Holmes cost Steelers dearly in loss to Giants

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To no one's surprise, Steelers coach Mike Tomlin did not invite guests for his meeting with wide receiver Santonio Holmes yesterday. So we are left to speculate: The sit-down did not go well for Holmes. Tomlin did almost all of the talking. Holmes quickly learned how stupid and selfish he was for being charged Thursday for possession of a small amount of marijuana. He found out how much he let his teammates down by not being available for the 21-14 loss Sunday to the New York Giants after being deactivated for the game by an angry Tomlin. And he probably left the room significantly poorer after being fined by Tomlin for idiocy, if no other reason.

Really, how could that man to man have gone any other way?

There was another meeting at the Steelers' South Side headquarters a little later in the day, a team meeting. Again, Tomlin didn't allow visitors. Again, we are forced to speculate:

"All right, men, before we get started, Santonio has something he wants to say to all of you ..."

"I'd just like to say I'm sorry for not being there for you guys yesterday. You all played your guts out and I wasn't there to help. You depend on me to be a big part of this football team. I blew it. That loss is on me. It won't happen again."

Really, how could that meeting have gone any other way?

It would have been nice if Holmes had chosen to apologize publicly. You know, in person. People love apologies and are quick to forgive because they know how easy it is to make a mistake, even a dumb one. But Holmes and the Steelers took the easy way out, issuing a lame statement that was supposed to serve as his apology. The words -- if they were indeed Holmes' and not those of some staffer in the public relations office -- don't have the same impact on paper that they do coming from a man's heart. It's just too hard to measure sincerity on paper.

But it's no wonder that Holmes and the Steelers want this issue to go away as quickly as possible. This easily was the low point of their season because the incident was so unnecessary. It's not so much that Holmes' offense was so dastardly. Getting caught with three marijuana-filled cigars isn't the worst crime known to mankind, although having the blunts in your SUV is off the dumb charts when you know you can be stopped by police at any time for any reason from a faulty tail light to speeding or running a red light to, in Holmes' case, an investigatory stop of vehicles similar to his that allegedly were involved in the transportation of narcotics.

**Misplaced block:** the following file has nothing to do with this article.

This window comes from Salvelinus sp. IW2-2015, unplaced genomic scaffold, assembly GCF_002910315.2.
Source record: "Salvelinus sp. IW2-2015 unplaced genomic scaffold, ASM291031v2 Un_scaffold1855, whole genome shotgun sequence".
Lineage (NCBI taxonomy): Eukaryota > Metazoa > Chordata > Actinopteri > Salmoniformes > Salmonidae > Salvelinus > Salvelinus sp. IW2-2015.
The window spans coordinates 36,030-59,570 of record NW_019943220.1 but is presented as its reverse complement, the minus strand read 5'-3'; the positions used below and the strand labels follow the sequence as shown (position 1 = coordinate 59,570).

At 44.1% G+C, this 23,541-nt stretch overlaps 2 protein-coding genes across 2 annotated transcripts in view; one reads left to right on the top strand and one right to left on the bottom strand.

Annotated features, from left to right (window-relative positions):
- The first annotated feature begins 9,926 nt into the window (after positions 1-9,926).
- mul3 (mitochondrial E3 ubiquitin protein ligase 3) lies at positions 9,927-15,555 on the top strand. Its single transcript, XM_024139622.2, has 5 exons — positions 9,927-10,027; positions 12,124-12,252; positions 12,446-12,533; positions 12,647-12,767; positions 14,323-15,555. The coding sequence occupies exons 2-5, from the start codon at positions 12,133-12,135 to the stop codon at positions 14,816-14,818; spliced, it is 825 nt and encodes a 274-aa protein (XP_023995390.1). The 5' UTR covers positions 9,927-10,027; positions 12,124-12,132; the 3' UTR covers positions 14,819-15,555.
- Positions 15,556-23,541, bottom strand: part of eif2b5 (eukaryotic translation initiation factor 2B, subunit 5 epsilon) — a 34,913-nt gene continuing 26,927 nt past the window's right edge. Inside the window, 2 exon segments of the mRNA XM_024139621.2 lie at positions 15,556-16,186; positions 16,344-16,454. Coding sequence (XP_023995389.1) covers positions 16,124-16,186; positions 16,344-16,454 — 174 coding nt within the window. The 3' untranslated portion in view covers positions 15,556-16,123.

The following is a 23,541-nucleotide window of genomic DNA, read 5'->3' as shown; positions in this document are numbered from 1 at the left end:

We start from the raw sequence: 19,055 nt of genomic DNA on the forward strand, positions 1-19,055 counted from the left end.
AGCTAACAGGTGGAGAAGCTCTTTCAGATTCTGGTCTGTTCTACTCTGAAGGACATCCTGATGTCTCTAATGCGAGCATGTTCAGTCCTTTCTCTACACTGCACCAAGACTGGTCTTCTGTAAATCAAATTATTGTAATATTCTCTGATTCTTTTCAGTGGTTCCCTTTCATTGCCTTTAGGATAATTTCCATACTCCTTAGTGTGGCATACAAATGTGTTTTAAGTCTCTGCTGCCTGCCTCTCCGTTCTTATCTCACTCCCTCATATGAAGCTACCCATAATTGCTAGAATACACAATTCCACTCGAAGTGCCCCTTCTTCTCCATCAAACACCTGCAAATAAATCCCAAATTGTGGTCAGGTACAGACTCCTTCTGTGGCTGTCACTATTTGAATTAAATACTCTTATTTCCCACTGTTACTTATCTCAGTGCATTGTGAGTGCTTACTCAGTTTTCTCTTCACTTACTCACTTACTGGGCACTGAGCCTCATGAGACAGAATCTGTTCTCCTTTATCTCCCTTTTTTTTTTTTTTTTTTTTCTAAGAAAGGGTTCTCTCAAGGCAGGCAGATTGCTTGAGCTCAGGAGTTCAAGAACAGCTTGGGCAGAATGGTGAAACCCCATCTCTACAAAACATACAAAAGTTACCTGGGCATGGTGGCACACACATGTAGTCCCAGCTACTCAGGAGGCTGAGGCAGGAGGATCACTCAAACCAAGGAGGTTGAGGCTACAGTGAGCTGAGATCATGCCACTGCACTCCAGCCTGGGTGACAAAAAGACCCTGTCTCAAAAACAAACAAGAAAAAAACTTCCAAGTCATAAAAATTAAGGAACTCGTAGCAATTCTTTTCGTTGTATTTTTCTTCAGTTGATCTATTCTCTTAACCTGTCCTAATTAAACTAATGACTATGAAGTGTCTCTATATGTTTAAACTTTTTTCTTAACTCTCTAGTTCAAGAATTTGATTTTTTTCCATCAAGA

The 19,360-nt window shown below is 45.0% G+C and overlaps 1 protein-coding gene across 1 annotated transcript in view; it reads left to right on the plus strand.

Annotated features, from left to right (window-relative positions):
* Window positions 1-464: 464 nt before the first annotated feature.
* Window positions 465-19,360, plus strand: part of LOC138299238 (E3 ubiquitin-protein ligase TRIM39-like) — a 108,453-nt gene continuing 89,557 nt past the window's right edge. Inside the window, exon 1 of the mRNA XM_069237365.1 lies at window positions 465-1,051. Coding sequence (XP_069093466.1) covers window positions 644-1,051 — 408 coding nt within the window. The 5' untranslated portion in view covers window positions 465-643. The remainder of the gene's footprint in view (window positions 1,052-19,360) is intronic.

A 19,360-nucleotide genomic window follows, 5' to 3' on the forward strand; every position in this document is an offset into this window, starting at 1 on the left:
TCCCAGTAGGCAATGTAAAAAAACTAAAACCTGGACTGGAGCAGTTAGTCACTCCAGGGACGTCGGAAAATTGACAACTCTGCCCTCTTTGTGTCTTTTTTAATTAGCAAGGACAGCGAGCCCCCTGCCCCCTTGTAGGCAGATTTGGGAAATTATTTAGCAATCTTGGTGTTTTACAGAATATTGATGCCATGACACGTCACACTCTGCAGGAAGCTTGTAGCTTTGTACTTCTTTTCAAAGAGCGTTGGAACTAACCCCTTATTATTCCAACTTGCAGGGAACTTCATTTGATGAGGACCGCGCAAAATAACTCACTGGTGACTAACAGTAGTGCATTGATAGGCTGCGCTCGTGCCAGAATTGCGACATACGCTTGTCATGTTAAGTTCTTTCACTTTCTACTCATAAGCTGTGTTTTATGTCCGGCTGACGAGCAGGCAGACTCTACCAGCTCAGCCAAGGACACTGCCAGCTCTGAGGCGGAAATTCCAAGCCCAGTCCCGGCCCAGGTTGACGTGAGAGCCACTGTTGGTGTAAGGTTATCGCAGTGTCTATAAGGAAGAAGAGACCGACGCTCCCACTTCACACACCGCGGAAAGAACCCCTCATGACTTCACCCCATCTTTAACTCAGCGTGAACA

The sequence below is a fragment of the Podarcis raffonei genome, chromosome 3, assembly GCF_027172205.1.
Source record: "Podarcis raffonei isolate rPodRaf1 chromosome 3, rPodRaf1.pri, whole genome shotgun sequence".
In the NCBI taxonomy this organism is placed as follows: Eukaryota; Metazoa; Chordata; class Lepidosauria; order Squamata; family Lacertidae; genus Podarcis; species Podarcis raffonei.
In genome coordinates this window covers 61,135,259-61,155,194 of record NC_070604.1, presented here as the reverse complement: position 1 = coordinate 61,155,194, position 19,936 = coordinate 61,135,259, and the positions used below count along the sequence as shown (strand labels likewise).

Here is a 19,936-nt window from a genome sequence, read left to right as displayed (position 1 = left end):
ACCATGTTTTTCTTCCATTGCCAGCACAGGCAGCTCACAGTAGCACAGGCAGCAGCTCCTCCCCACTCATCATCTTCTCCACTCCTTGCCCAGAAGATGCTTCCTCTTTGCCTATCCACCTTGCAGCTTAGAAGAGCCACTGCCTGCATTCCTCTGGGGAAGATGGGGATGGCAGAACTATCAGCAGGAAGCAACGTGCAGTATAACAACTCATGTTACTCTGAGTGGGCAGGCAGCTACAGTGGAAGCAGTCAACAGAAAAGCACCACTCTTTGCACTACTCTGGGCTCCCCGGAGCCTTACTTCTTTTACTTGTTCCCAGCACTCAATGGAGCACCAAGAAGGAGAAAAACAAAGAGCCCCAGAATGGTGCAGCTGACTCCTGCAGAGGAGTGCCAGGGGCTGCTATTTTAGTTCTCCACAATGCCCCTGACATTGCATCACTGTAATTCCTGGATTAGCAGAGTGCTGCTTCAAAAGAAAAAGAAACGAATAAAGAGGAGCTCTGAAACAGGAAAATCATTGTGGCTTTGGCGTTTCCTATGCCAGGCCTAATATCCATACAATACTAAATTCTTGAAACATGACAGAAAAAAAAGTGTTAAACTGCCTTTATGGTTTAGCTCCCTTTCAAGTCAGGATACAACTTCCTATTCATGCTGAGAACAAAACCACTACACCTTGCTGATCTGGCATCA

"Just his bad luck," a Pittsburgh police commander said of Holmes' arrest.

Just his stupidity, actually.

What's sad is the hurtful impact the incident had on the Steelers. It crushed their chances of beating the Giants. It's hard for any team to beat the defending Super Bowl champs without one of its best players. I'm not sure Holmes' absence wasn't the No. 1 reason the Steelers lost.

People were quick to blame quarterback Ben Roethlisberger, which is fine. He's paid big money to take responsibility for the losses and he did not have one of his better games, throwing four interceptions. They also blamed the offensive line, which isn't so fine. Those guys played a decent game, certainly good enough to win. Most of the five sacks of Roethlisberger weren't their fault. The sacks happened because the receivers weren't getting open.

Holmes would have made a huge difference.

How could one of the NFL's top deep-threat, big-play receivers not make a difference?

Holmes should have sought out Roethlisberger and each of the offensive linemen yesterday to apologize individually.

It's nice to think the Steelers will have Holmes for their game Monday night at Washington. Tomlin wasn't available for comment yesterday, what with all of his meetings, but the guess here is he's satisfied that Holmes has paid his debt to the team. But the NFL? That might be a different story. The league didn't comment about Holmes' situation yesterday, but it seems possible he still could get a suspension for violating its drug policy or code of conduct.

"I recognize that I made a mistake and understand the significance of my actions," read the statement attributed to Holmes.

That's a good thing, I'm thinking.

Maybe it really won't happen again.

"[I] will not make any excuses for my behavior," Holmes allegedly wrote.

That's a better thing.

There is no good excuse for it.

Ron Cook can be reached at rcook@post-gazette.com .


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